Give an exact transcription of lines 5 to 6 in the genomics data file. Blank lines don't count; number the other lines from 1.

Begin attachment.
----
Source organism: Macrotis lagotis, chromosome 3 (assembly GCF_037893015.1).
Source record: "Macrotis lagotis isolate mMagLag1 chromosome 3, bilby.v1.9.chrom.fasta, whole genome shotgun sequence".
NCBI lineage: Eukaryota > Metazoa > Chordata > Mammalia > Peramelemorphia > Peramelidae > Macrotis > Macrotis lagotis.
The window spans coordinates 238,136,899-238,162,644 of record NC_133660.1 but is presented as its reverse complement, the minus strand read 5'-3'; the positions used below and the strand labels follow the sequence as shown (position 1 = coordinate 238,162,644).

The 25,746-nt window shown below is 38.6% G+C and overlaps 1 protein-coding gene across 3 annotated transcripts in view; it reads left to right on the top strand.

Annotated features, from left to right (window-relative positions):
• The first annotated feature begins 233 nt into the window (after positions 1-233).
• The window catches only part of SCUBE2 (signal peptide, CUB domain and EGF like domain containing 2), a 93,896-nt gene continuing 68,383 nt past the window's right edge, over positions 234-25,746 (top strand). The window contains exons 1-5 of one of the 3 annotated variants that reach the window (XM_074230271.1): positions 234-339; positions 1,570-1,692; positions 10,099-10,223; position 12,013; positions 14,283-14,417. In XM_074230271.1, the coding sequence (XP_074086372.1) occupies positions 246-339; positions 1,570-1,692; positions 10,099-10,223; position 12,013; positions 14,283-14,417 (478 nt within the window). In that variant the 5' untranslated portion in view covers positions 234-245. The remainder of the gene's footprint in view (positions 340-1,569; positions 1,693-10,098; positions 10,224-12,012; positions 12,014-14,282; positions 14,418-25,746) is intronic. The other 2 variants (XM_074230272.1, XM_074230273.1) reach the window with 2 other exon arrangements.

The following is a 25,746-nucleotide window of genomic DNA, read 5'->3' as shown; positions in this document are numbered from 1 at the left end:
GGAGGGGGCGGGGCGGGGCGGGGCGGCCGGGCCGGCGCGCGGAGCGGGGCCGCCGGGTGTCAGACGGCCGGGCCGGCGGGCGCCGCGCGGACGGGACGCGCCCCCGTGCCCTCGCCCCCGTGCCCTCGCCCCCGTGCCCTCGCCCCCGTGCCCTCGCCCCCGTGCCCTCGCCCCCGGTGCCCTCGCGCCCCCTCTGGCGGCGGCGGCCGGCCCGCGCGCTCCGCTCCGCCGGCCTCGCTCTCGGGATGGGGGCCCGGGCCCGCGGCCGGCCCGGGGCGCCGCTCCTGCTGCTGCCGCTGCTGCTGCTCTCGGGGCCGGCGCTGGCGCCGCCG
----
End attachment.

The 25,746-nt window shown below is 38.6% G+C and overlaps 1 protein-coding gene across 3 annotated transcripts in view; it reads left to right on the top strand.

Annotated features, from left to right (window-relative positions):